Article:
As a coach I love questions.
In fact, questions are coaching. It’s the willingness for the coach to be open to asking and not knowing that allows for the client to create their own answers – and the actions that follow.
Here are three of my favorites:
What do I really want?
When you take the time to really think about what you want you can look at what you’ve been getting more intelligently. You can compare your actions to your results, in light of the results you want. When you do this you can choose more wisely.
How can I do it?
Implicit in asking how is “I can.”
When the only thing between you and your desired result is method you make progress possible, likely even.
The how of anything is almost always available. There’s little that anyone wants to do that hasn’t been done before, by someone, in some way – and they leave clues. More often than not, someone has written a book (or something similar) about the experience. (And, of course, a coach can help with the “how” of anything you want to create!)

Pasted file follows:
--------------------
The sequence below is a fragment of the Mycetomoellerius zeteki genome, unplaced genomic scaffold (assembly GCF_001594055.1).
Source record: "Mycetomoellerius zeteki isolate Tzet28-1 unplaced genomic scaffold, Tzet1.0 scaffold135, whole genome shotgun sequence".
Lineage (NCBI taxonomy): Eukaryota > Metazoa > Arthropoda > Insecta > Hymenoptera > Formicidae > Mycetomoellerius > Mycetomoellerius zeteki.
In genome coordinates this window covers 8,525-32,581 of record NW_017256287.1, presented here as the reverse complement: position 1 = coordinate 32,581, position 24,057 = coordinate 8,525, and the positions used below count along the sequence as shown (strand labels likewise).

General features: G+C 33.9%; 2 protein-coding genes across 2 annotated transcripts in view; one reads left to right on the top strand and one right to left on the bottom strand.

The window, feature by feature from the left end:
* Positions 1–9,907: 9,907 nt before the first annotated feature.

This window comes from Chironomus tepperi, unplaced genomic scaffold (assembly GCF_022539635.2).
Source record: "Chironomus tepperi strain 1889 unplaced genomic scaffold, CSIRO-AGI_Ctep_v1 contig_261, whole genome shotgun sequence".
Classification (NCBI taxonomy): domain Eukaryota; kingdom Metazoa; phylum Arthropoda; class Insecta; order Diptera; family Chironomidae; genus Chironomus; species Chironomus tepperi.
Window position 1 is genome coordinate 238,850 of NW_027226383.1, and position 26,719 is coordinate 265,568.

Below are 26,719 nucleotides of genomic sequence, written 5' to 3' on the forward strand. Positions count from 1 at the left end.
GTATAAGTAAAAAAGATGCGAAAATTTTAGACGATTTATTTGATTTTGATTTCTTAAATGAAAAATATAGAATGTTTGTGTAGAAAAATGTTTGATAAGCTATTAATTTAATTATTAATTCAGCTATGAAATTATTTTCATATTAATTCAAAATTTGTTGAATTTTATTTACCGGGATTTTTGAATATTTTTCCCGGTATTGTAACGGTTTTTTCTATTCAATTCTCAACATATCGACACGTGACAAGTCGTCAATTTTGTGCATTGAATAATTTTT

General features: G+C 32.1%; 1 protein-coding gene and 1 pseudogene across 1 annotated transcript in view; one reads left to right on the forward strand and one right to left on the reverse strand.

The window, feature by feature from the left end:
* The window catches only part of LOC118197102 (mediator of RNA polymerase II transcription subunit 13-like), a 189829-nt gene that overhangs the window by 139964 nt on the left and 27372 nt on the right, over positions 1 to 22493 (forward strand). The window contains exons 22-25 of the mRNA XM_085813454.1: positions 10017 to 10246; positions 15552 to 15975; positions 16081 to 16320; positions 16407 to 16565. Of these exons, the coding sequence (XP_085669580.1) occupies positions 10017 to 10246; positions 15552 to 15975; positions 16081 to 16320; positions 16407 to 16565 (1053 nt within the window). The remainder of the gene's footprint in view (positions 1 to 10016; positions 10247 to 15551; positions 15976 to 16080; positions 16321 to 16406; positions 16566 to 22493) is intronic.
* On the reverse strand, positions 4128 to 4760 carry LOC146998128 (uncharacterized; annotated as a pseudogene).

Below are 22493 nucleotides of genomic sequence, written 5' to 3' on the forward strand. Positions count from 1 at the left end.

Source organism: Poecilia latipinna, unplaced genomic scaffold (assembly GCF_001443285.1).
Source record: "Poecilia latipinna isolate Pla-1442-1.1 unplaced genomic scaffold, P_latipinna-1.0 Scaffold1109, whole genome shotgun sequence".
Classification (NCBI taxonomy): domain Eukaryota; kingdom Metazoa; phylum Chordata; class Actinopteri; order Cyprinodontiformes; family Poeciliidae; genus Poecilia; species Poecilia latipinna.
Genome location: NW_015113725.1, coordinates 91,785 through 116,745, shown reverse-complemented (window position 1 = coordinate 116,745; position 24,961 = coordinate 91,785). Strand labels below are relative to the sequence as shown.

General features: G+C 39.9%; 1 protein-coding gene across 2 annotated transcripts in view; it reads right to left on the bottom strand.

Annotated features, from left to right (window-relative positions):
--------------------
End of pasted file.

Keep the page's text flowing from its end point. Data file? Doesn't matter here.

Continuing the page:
Be willing to ask “How?” The method is there, somewhere.
What can I learn from this?
So many encounter difficulty, or un-ease, or frustration, or “failure” and get angry, or withdrawn, or resigned, or hopeless.
The key theme with any of those reactions is that they shut-down the opportunity for the experience to be valuable – to be a piece of information that can be converted to wisdom.
This “wisdom” gets created when we take an experience and look at the inputs and the result and ask “How can we change the inputs to create the desired result?”
When we look at problems, or “failures,” in such a way – as lessons – we can learn and grow from experiences.